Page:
Houselungo 19 December 21
This will be the last Twindig Houselungo for 2021, we hope that you all have a great Christmas break and we look forward to seeing you all in the new year.
House prices have risen faster this year than at any time since the lead up to the Global Financial Crisis, but what has this done to the house prices on the traditional monopoly board? Will you proceed to GO and collect £200? Play our quiz to find out.
Bank Rate and 'r' rising
We, like many others, were surprised by the Bank of England’s decision to raise Bank Rate. We had thought that with rising COVID-19 cases, the very high ‘R-rate’ of Omicron (estimated to be between 3-5) and the encouragement to work from home and to socialise less – a soft lockdown in all but name, would have led the Bank of England to err on the side of caution concerning a rise in Bank Rate. However, the Bank of England’s MPC remit is clear, to control inflation, and it has used the lever of interest rates to seek to achieve its aim. The Bank of England seeks to provide an economic climate where the Consumer Price Index (CPI) measure of inflation will sustainably be around its 2% target. It is a case of inflation 1, COVID-19, nil.
After the Stamp Duty Holiday comes the hangover
The average house price in the UK is £268,489, average prices have increased by 10.2% or (£24,773) over the last year, and decreased by 1.1% or (£3,019) last month. We note that these figures are provisional and subject to change, however, October is the first month following the end of the Stamp Duty holiday, and a month in which the UK housing market paused for breath.
UK average house prices have increased by 16.4% (£37,740) since the start of the COVID-19 pandemic.
UK average house prices fall in October
The hangover after stamp duty holiday?
UK house prices fell in all regions apart from London and Wales in October 2021, falling on average by £3,019 as the UK housing market caught its breath following the COVID-19 Stamp Duty Holiday.
The fall in house prices in October was not a big surprise as many buyers had been rushing to complete transactions before the 30 September 2021 to benefit from the stamp duty holiday and therefore October was a much quieter and less active month for the UK Housing market.
However, we continue to believe that in the medium-term demand will outstrip underpinning house prices.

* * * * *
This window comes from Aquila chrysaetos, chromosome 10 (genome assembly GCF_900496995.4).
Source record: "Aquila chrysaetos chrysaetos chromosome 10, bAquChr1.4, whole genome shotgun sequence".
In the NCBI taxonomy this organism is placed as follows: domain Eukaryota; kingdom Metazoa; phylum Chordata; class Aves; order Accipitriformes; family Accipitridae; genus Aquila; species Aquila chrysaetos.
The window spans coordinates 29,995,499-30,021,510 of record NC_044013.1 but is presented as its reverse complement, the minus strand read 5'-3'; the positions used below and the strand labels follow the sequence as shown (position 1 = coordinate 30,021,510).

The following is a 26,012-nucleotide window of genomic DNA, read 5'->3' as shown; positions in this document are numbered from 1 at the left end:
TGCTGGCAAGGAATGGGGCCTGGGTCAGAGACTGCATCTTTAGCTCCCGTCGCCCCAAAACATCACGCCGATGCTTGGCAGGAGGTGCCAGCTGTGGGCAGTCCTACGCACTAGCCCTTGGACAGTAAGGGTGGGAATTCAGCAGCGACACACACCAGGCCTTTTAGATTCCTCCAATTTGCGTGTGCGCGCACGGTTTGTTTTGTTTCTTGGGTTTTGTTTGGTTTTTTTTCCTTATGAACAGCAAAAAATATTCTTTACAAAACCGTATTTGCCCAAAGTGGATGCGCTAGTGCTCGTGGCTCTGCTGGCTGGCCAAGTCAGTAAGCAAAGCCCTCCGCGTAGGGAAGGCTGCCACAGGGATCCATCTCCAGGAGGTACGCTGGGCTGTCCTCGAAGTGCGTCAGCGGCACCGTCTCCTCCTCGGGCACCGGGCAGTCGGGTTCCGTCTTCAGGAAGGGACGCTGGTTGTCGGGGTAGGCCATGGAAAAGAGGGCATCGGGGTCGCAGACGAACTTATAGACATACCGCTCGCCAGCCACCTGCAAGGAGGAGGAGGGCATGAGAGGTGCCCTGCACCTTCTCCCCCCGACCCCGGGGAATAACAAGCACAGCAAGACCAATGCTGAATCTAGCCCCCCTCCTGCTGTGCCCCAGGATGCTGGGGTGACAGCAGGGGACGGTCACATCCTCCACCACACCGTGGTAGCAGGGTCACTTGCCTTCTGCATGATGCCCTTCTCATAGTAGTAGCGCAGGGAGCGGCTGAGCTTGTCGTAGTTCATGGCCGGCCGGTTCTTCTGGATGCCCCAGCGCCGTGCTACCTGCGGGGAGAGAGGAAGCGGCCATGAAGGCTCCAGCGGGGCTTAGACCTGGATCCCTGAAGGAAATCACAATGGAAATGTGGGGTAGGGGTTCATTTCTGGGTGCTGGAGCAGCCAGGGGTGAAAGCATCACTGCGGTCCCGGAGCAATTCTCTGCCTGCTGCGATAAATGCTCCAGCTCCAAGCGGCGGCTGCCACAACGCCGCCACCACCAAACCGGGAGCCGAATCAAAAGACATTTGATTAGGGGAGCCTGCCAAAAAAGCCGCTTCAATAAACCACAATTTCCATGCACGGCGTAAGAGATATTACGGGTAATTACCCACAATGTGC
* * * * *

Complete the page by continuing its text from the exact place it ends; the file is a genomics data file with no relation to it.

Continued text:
In this article, we look at the house price performance of each region across England and Wales.
Meanwhile, London house prices riding high
The latest data from the Land Registry shows that the average house price in London rose by 1.9% or £9,430 to £507,253 in October 2021. House prices rose in 20 of the 34 London boroughs during September.
The biggest rises were Barnet up £26,590 (4.8%), Lewisham up £26,247 (6.0%) and the City of Westminster £18,351 (1.9%)
The biggest London house price falls last month were to be found in the Camden down £89,407 (10%), Tower Hamlets down £74,607 (15.2%) and the City of London down £72,367 (8.2%).
House Prices in London
The average house price in London is £516,285. This is 81% or £231,172 higher than the £285,113 average house price in England.
House prices in London have risen by 4.4% over the last twelve months compared to an average increase in house prices across England of 7.5%.
In absolute monetary terms, this translates to an average increase of £30,074 in London and £25,521 in England. House prices in England have therefore increased more in relative, but less in absolute terms than they have in London over the last 12 months.
To see the house prices and house price trends by London borough keep reading, you will find all that house price data in the body of this article.
London House Price Outlook
In the short term, following the outworking of the impacts of the stamp duty holiday, we expect house prices in London to increase. The Stamp Duty Holiday has led to an unusual amount of home buying and selling and the 'race for space' may have changed the broader patterns of housing demand, but we expect house prices in London to remain firm.
In the medium term as the pandemic, risks subside and the UK economy is re-opened we would expect to see a continued recovery in housing transaction volumes and positive momentum maintained for house prices.
Please note that lower than usual levels of housing transactions mean that house prices at the borough level will show higher levels of volatility than normal.
And a bumper year for mortgages
UK Finance (the collective voice for the banking and finance industry) published its mortgage market forecasts for 2022 and 2023 this week.
What they said
Gross mortgage lending will peak in 2021 at £316bn up 31% on 2020 before moderating to £281bn in 2022 and rising in 2023 to £313bn
Total housing transactions will reach 1.5 million in 2021, their highest level since the Global Financial Crisis
While lending will be lower in 2022 and 2023 than in 2021, it will be higher than in 2019 and 2020
The housing market has made hay whilst the stamp duty holiday sun shone, and UK Finance believes that the outlook for the housing market is positive. They expect the mortgage market activity over the next two years to be higher than it was in 2019 and 2020. You can read their full forecasts here.
It is fair to say that the housing and mortgage markets are coping with (and hopefully emerging from) the pandemic in a much stronger place than we had expected they would 18 months ago.
Twindig Housing Market Index
The Twindig Housing Market Index fell by 2.7% from 91.3 to 88.8 this week as the housing market was hit by the rising 'r' rate of Omicron, the raising of Bank Rate and news that house prices across England caught a cold.